27 Best Songs From 1966

It’s difficult to talk about what constitutes good music in 1966 because it wears many different hats. Some of the best songs of 1966 are pop songs, but others are folk songs, and one or two are even jazzy.

So, what makes for good music in 1966? The sixties was a decade that saw many changes. Oftentimes artists tackled current events in their music, meaning they had extra resonance and longevity. But some are simply love songs, and there’s nothing wrong with that, either.

Let’s have a look at the best songs from 1966.

“California Dreamin’” by The Mamas and the Papas

The couple behind The Mamas and the Papas wrote ‘California Dreamin’ during an abnormally cold New York winter. Michelle Phillips was homesick for California, and John Phillips spent his days composing melodies.

It was the perfect storm for creating one of the best songs of 1966.

 “Good Vibrations” by The Beach Boys

You can’t discuss good music from 1966 without mentioning The Beach Boys.

The band had multiple hits that year, but ‘Good Vibrations’ is one of the best-known. Much of that has to do with its catchy melody.

But “Good Vibrations” also has the distinction of featuring on the television show Lost, where the chorus played a vital part in one of the season finales.

“Paint It Black” by The Rolling Stones

The Rolling Stones is another cornerstone of good music from 1966. Like many notable artists of the time, they had several hits that year, but one of the highest-scoring on the music charts was “Paint It Black.” 

“Paint It Black” is distinctive for its eclectic instrumentalization. Attentive listeners will hear:

  • Sitar
  •  Harmond Organ
  •  Castanets

Unsurprisingly, the song’s origins come from one of the band members improvising wildly on the sitar. Everyone contributed a phrase or a melodic line, and the result was an unlikely rock ‘n roll success.

“I Am A Rock” by Simon and Garfunkel

“I Am A Rock” is another of the best songs from 1966. Written by folk-rock duo Simon and Garfunkel, it’s gentler listening than some of the other songs on this list.

At the song’s heart is a reworking of a famous line by John Donne. But whereas Donne rejects the idea that we can thrive without human connection, Simon and Garfunkel’s speaker says otherwise.

It’s a melancholy song because it turns out Donne knew best. To become an island is to be alone, isolated, and unhappy.

 “Turn, Turn, Turn” by Pete Seeger and Judy Collins

Folk music played a vital part in determining the sound of good music in 1966. The sixties were a time of change, and many musicians used their music to champion causes like

  • Civil Rights
  • Environmental preservation
  •  Ending the Vietnam War

This last underpins Pete Seeger’s composition “Turn, Turn, Turn.” This anthem for peace takes The Book of Ecclesiastes as its text. It promises there will be a time for peace, and from the first, it was an audience favorite.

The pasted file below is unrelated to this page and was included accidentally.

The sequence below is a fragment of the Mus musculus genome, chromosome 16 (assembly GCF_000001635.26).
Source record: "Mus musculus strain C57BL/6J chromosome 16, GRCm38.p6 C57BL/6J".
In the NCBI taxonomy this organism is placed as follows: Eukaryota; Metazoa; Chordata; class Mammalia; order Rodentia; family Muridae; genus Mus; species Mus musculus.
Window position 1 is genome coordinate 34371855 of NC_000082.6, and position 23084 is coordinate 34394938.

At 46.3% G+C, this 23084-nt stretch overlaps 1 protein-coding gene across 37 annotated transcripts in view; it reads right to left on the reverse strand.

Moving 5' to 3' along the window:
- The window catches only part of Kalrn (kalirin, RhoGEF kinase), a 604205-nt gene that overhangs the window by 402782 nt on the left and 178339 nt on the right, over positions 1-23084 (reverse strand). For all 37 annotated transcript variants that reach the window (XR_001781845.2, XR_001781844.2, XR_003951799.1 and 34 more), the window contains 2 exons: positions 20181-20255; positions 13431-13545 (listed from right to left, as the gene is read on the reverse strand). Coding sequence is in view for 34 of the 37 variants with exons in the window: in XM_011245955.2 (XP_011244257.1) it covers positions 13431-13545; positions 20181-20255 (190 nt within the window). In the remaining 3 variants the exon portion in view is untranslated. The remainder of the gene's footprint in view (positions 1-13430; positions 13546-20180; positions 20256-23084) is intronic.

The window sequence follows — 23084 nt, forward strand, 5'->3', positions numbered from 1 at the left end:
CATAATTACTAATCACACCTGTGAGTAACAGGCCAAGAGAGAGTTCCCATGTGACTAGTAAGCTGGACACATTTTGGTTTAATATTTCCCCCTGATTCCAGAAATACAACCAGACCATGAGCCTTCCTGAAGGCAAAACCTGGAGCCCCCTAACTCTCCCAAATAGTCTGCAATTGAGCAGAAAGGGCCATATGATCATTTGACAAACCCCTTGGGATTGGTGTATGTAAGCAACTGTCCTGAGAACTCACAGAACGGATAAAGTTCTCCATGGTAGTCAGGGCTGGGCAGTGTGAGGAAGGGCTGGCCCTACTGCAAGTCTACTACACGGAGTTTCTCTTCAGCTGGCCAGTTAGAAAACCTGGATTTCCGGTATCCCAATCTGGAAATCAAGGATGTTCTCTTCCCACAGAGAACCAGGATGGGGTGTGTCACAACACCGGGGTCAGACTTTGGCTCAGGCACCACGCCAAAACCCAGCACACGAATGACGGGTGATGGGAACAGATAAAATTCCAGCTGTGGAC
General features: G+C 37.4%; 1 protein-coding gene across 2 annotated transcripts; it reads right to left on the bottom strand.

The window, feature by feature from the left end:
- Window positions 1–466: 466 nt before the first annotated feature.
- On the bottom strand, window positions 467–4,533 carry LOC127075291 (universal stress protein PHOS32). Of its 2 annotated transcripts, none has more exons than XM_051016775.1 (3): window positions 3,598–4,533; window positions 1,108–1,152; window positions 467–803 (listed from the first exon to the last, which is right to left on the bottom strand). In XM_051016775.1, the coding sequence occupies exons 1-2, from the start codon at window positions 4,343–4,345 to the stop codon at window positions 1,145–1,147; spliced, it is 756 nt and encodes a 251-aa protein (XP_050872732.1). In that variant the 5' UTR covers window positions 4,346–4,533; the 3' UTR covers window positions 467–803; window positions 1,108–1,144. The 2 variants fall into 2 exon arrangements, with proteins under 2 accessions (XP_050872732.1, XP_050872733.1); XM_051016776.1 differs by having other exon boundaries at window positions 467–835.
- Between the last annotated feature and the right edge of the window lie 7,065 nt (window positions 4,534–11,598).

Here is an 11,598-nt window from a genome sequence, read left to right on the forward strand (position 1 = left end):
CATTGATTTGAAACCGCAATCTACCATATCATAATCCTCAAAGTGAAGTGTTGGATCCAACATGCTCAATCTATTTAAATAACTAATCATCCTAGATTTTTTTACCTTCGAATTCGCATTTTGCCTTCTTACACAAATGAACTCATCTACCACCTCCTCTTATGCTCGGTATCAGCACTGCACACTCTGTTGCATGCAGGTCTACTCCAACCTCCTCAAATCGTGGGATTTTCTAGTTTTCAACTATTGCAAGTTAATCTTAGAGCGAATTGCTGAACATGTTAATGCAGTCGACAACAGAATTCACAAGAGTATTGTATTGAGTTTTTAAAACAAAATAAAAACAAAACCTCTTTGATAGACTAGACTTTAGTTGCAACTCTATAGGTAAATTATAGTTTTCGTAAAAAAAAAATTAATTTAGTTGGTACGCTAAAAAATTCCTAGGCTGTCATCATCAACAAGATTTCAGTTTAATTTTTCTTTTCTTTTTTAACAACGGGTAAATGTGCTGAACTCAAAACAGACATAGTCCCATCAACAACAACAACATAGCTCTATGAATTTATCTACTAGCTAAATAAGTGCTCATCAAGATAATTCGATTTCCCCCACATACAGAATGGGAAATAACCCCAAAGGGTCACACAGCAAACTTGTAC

In 1966, Seeger collaborated with Judy Collins on a version of the song that became one of the year’s biggest successes.

“Eleanor Rigby” by The Beatles

“Eleanor Rigby” often gets described as a collaboration between Lennon and McCartney, but most of the compositional heavy lifting was done by McCartney.

It marks the beginning of the Beatles' transition from catchy, upbeat pop music to more experimental pieces.

Bizarrely, it initially appeared as the A-Side to “Yellow Submarine.” With its narrative of loneliness and desolation, it's hard to think of anything more antithetical to Star’s jaunty melody about a bright yellow boat.

 “What Becomes of the Brokenhearted?” by Jimmy Ruffin 

Another part of good music in 1966 was Mowtown. “What Becomes of the Brokenhearted?” as sung by Ruffin is an excellent example.

Ruffin was the older brother to the vocal lead of the equally popular sixties group, The Temptations. In “What Becomes of the Brokenhearted?” he explores the pain and grief of lost love through the musical combination of Mowtown and ballad singing.

“Last Train to Clarksville” by The Monkees

 Monkees members Tommy Boyce and Bobby Hart wrote “Last Train to Clarksville” in July 1966. A month later, it was one of the best songs of 1966.

It was The Monkees’ debut song, and to ensure its success, it played with the musical conventions that made The Beatles so popular.

But it had serious undertones. The speaker urging his sweetheart to meet him at the train station, perhaps for the last time, is thought by many to be heading off to the Vietnam War.

 “You Can’t Hurry Love” by The Supremes

 Another example of Mowtown’s contribution to the best songs of 1966 is “You Can’t Hurry Love.”

Sung by The Supremes, the song recalls a mother’s advice to her daughter about the nature of love and romance. Weighty themes anywhere else, but here they’re made fun and catchy. It was The Supremes’ seventh hit and was popular in North America and Britain.

“Monday, Monday” by The Mamas and the Papas

1966 was a good year for The Mamas and the Papas. Another of the best songs of 1966 is their piece, “Monday, Monday.”

Composer John Phillips wanted a song with universal appeal, and when the rest of the band heard the lyrics, they were unconvinced. Listeners everywhere were. As it turned out, few things were as universal as the flat feeling that came with restarting the work week.

Similar Posts

Leave a Reply

Your email address will not be published. Required fields are marked *